United States District Court, S.D. Indiana, Indianapolis Division
ORDER ENTRY DIRECTING FURTHER PROCEEDINGS
WALTON PRATT, JUDGE.
plaintiff shall have through March 15, 2017, in which to
either pay the $400.00 filing fee for this action or
demonstrate that he lacks the financial ability to do so. Jf
he seeks leave to proceed in forma pauperis, his
request must be accompanied by a copy of the transactions
associated with his institution trust account for the 6-month
period preceding the filing of this action on February 10,
plaintiff is a prisoner currently incarcerated at Pendleton
Correctional Facility ("Pendleton"). Because the
plaintiff is a "prisoner" as defined by 28 U.S.C.
§ 1915(h), this Court has an obligation under 28 U.S.C.
§ 1915A(b) to screen his complaint before service on the
defendants. Pursuant to 28 U.S.C. § 1915A(b), the Court
must dismiss the complaint if it is frivolous or malicious,
fails to state a claim for relief, or seeks monetary relief
against a defendant who is immune from such relief, m
determining whether the complaint states a claim, the Court
applies the same standard as when addressing a motion to
dismiss under Federal Rule of Civil Procedure 12(b)(6).
See Lagerstrom v. Kingston, 463 F.3d 621, 624 (7th
Cir. 2006). To survive dismissal,
[the] complaint must contain sufficient factual matter,
accepted as true, to state a claim for relief that is
plausible on its face. A claim has facial plausibility when
the plaintiff pleads factual content that allows the court to
draw the reasonable inference that the defendant is liable
for the misconduct alleged.
Ashcroft v. Iqbal, 556 U.S. 662, 678 (2009). Pro
se complaints such as that filed by the plaintiff are
construed liberally and held to a less stringent standard
than formal pleadings drafted by lawyers. Obriecht v.
Raemisch, 517 F.3d 489, 491 n.2 (7th Cir. 2008).
plaintiff brings this action against an Indiana state court
judge and two employees of the Delaware County Clerk's
Office. He asks this Court to enforce a $91, 500, 000.00
judgment that he allegedly obtained against seventeen
defendants in Delaware County Circuit Court in case numbers
18C01-1610-PL-128 and 18C05-0908-FB-11.
action must be dismissed for lack of subject matter
jurisdiction. Subject to specific exceptions not implicated
by the circumstances of this case, "[a] federal court
may exercise jurisdiction where: 1) the requirements for
diversity jurisdiction set forth in 28 U.S.C. § 1332 are
met; or 2) the matter arises under the Constitution, laws, or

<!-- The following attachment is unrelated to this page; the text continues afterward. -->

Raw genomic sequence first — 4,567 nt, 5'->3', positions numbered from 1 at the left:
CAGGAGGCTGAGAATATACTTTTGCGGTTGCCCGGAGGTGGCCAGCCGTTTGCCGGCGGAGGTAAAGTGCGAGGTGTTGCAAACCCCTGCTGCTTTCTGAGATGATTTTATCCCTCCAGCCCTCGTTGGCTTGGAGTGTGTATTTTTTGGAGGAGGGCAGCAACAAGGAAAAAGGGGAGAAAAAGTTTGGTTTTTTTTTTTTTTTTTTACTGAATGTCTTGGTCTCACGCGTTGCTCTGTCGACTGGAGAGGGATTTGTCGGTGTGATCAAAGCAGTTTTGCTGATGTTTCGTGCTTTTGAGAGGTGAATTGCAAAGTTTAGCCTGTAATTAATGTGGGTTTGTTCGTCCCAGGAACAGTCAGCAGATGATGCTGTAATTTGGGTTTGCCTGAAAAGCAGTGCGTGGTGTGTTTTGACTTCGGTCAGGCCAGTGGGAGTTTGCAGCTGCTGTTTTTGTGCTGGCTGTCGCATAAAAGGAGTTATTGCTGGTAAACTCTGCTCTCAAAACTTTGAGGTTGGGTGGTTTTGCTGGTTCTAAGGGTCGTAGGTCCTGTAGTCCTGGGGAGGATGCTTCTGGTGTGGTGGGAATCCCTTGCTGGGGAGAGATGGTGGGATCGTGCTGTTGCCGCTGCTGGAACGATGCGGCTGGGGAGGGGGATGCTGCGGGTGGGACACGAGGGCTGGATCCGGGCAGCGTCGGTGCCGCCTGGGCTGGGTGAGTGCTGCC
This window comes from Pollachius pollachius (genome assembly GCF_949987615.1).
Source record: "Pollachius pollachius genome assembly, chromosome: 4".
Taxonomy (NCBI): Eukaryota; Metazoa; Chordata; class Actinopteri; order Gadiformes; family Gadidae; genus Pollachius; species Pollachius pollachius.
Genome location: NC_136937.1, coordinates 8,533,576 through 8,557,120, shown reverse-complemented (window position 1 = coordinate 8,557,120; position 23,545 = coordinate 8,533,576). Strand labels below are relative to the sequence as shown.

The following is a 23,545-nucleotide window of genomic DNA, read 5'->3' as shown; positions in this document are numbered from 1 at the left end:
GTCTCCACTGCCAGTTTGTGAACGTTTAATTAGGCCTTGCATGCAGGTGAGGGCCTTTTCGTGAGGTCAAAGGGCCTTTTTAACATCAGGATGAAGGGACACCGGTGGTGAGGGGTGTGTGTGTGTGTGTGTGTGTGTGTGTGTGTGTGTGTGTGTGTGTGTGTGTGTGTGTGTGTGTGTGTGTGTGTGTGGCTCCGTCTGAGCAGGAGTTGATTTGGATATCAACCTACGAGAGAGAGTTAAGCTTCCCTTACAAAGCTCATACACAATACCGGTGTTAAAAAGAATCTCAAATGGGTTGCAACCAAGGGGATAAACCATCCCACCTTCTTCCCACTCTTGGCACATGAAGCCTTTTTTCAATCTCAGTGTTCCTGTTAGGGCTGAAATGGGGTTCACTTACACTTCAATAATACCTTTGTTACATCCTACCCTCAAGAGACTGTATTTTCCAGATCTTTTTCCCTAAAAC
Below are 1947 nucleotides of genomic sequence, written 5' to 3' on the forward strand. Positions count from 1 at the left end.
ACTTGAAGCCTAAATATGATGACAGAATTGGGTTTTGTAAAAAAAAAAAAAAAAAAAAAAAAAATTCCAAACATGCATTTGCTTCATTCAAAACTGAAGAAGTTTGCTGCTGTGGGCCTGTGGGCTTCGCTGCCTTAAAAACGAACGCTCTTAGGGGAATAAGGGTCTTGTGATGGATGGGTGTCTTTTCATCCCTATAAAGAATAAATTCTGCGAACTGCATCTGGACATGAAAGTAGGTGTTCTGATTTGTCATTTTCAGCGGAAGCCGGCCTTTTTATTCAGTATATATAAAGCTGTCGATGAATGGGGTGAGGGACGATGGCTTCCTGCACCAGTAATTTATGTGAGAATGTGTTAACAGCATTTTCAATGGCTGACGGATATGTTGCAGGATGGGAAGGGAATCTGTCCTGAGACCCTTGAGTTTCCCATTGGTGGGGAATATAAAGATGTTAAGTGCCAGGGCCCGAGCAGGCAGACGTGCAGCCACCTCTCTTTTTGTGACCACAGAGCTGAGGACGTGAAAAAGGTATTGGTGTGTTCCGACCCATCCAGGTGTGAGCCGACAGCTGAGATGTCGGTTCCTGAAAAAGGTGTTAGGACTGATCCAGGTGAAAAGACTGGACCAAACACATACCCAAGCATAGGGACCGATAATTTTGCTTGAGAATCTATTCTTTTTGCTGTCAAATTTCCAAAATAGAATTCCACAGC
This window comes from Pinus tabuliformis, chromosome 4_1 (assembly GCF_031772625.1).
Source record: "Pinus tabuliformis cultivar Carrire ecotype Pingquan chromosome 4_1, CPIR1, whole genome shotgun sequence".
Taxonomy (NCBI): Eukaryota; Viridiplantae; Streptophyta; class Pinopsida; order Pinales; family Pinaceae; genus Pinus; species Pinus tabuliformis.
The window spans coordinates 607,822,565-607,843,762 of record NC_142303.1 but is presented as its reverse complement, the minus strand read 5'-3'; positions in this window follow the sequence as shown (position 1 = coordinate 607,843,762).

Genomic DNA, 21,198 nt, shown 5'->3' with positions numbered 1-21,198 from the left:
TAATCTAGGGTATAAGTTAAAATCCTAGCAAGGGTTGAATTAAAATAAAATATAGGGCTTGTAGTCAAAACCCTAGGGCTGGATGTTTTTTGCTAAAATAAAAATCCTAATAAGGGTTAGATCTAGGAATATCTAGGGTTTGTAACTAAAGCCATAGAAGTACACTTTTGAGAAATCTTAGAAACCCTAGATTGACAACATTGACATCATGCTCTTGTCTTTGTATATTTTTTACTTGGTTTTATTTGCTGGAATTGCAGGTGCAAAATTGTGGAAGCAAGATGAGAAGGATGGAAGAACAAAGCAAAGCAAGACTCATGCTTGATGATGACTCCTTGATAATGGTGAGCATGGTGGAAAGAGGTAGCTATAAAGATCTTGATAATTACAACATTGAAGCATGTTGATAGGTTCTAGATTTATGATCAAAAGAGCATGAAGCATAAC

treaties of the United States as provided in 28 U.S.C. §
1331." Barringer-Willis v. Healthsource North
Carolina, 14 F.Supp.2d 780, 781 (E.D. N.C. 1998).
'"A case is properly dismissed for lack of subject
matter jurisdiction when the court lacks the statutory or
constitutional power to adjudicate the case.'"
Home Builders Ass'n of Miss., Inc. v. City of
Madison, 143 F.3d 1006, 1010 (5th Cir. 1998) (quoting
Nowak v. Ironworkers Local 6 Pension Fund,
81 F.3d 1182, 1187 (2d Cir. 1996)). The Court of Appeals has
repeatedly held that "the party invoking federal
jurisdiction bears the burden of demonstrating its
existence." See Hart v. FedEx Ground Pkg. Sys.
Inc., 457 F.3d 675, 679 (7th Cir. 2006).
there is no allegation of conduct which could support the
existence of federal question jurisdiction. See Williams
v. Aztar Ind. Gaming Corp., 351 F.3d 294, 298 (7th Cir.
2003)(explaining federal courts may exercise federal-question
jurisdiction when a plaintiffs right to relief is created by
or depends on a federal statute or constitutional provision).
The plaintiff is asking this Court to enforce an alleged
state court judgment. In addition, there is no allegation of
diversity of citizenship. See Denlinger v. Brennan,
87 F.3d 214, 217 (7th Cir. 1996) (holding that failure to
include allegations of citizenship requires dismissal of
complaint based on diversity jurisdiction). All of the
parties appear to be residents of Indiana.
plaintiffs complaint must be dismissed for the reason set
forth above. The plaintiff shall have through March 15 2017,
in which to show cause why Judgment consistent with this
Entry should not issue. See Luevano v. Wal-Mart Stores,
Inc., 722 F.3d 1014, 1022 (7th Cir. 2013) ("Without
at least an opportunity to amend or to respond to an order to
show cause, an IFP applicant's case could be tossed out
of court without giving the applicant any timely notice or
opportunity to be heard to clarify, contest, or simply
request leave to amend.").